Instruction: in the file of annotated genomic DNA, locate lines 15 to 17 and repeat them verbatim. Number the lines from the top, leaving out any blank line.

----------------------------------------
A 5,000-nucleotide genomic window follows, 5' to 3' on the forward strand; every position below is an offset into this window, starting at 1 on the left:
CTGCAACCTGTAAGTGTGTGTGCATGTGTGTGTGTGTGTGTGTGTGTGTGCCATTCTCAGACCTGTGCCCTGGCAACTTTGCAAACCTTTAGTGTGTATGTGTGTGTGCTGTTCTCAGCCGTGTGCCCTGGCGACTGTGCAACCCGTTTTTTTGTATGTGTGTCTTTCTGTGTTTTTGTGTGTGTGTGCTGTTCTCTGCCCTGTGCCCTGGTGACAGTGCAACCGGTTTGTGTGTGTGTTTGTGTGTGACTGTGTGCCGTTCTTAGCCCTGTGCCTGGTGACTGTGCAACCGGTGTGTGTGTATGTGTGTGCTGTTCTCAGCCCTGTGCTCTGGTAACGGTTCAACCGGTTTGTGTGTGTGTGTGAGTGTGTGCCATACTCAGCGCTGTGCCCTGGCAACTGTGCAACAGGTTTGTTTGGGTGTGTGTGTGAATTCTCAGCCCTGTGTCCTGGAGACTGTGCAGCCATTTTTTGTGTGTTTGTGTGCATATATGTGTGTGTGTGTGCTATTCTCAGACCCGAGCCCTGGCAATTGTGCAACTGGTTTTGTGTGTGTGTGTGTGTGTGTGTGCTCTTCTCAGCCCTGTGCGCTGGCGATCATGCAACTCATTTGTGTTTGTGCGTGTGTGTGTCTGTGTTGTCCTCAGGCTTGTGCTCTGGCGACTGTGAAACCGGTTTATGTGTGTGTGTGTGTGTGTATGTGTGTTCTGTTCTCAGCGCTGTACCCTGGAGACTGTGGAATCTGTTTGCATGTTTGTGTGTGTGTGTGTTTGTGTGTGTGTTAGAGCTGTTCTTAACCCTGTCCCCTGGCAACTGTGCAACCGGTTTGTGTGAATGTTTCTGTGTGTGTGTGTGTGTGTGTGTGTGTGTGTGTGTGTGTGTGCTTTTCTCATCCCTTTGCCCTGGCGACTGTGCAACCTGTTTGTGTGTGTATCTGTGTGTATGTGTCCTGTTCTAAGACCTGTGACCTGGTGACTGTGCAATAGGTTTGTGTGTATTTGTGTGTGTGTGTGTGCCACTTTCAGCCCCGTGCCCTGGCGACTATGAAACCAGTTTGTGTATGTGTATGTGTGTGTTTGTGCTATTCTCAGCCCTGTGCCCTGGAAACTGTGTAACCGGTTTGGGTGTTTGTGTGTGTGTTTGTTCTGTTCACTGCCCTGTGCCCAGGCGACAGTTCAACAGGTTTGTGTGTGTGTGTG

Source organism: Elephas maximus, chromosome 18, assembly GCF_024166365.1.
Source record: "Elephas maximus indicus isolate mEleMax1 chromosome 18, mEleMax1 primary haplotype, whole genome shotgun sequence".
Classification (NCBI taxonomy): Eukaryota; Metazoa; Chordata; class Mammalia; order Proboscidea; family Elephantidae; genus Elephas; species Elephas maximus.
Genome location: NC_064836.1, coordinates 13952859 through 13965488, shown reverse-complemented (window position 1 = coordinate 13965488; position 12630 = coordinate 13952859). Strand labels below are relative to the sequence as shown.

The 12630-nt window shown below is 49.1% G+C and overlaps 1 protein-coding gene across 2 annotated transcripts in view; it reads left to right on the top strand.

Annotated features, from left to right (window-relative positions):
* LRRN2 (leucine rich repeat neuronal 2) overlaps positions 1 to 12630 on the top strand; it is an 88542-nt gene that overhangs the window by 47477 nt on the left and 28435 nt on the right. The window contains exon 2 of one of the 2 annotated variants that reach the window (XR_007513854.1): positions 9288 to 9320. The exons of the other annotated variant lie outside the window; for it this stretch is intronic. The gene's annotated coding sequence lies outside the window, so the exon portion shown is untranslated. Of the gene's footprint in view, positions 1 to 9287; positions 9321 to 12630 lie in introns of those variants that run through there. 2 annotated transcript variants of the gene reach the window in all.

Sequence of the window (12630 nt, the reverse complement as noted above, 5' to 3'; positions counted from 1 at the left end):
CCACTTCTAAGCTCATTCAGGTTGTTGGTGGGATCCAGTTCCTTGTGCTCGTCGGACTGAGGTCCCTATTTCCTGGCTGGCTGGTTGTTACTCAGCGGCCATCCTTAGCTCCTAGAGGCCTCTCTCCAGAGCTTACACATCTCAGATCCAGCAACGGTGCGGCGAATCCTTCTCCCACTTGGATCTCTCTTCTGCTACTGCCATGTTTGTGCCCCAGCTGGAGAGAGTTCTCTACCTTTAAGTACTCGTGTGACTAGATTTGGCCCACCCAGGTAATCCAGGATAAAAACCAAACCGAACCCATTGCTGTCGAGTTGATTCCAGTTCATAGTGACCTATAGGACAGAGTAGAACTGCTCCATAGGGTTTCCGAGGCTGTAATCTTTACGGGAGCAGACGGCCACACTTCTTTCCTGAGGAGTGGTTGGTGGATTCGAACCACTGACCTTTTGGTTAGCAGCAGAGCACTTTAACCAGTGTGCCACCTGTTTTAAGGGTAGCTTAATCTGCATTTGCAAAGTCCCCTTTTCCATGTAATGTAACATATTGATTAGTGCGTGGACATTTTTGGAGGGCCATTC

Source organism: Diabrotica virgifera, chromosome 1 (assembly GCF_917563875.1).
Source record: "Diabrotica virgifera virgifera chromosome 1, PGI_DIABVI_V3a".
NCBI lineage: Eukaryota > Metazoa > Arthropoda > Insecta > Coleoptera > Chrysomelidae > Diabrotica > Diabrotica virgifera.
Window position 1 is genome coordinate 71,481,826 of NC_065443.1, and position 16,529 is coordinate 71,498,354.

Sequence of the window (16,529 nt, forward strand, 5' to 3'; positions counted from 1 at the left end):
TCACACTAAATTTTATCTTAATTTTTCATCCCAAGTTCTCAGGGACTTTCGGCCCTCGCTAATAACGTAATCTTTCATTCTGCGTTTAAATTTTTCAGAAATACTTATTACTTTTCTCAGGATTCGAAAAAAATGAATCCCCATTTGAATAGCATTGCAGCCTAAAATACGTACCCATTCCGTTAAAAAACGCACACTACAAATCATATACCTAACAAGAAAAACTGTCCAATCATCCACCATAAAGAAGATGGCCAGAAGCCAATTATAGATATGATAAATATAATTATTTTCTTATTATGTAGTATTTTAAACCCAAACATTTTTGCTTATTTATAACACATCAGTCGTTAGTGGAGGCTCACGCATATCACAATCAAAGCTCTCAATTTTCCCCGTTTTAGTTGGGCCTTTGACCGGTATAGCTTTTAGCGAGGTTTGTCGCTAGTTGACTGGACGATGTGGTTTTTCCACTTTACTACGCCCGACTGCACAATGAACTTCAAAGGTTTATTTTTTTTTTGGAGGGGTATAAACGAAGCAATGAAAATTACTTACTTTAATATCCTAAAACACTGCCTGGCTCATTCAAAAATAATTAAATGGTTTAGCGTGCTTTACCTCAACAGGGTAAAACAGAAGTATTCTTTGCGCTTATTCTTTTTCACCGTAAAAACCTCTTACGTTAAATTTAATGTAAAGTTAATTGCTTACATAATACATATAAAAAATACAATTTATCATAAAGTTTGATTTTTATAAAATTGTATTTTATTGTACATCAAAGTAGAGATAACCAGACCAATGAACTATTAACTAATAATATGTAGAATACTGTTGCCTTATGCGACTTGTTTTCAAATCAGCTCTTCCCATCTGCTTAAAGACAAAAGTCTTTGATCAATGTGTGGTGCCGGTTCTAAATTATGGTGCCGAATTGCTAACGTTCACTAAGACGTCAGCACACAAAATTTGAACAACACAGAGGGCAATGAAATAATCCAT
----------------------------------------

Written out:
Window position 1 is genome coordinate 71,481,826 of NC_065443.1, and position 16,529 is coordinate 71,498,354.

Sequence of the window (16,529 nt, forward strand, 5' to 3'; positions counted from 1 at the left end):
TCACACTAAATTTTATCTTAATTTTTCATCCCAAGTTCTCAGGGACTTTCGGCCCTCGCTAATAACGTAATCTTTCATTCTGCGTTTAAATTTTTCAGAAATACTTATTACTTTTCTCAGGATTCGAAAAAAATGAATCCCCATTTGAATAGCATTGCAGCCTAAAATACGTACCCATTCCGTTAAAAAACGCACACTACAAATCATATACCTAACAAGAAAAACTGTCCAATCATCCACCATAAAGAAGATGGCCAGAAGCCAATTATAGATATGATAAATATAATTATTTTCTTATTATGTAGTATTTTAAACCCAAACATTTTTGCTTATTTATAACACATCAGTCGTTAGTGGAGGCTCACGCATATCACAATCAAAGCTCTCAATTTTCCCCGTTTTAGTTGGGCCTTTGACCGGTATAGCTTTTAGCGAGGTTTGTCGCTAGTTGACTGGACGATGTGGTTTTTCCACTTTACTACGCCCGACTGCACAATGAACTTCAAAGGTTTATTTTTTTTTTGGAGGGGTATAAACGAAGCAATGAAAATTACTTACTTTAATATCCTAAAACACTGCCTGGCTCATTCAAAAATAATTAAATGGTTTAGCGTGCTTTACCTCAACAGGGTAAAACAGAAGTATTCTTTGCGCTTATTCTTTTTCACCGTAAAAACCTCTTACGTTAAATTTAATGTAAAGTTAATTGCTTACATAATACATATAAAAAATACAATTTATCATAAAGTTTGATTTTTATAAAATTGTATTTTATTGTACATCAAAGTAGAGATAACCAGACCAATGAACTATTAACTAATAATATGTAGAATACTGTTGCCTTATGCGACTTGTTTTCAAATCAGCTCTTCCCATCTGCTTAAAGACAAAAGTCTTTGATCAATGTGTGGTGCCGGTTCTAAATTATGGTGCCGAATTGCTAACGTTCACTAAGACGTCAGCACACAAAATTTGAACAACACAGAGGGCAATGAAATAATCCAT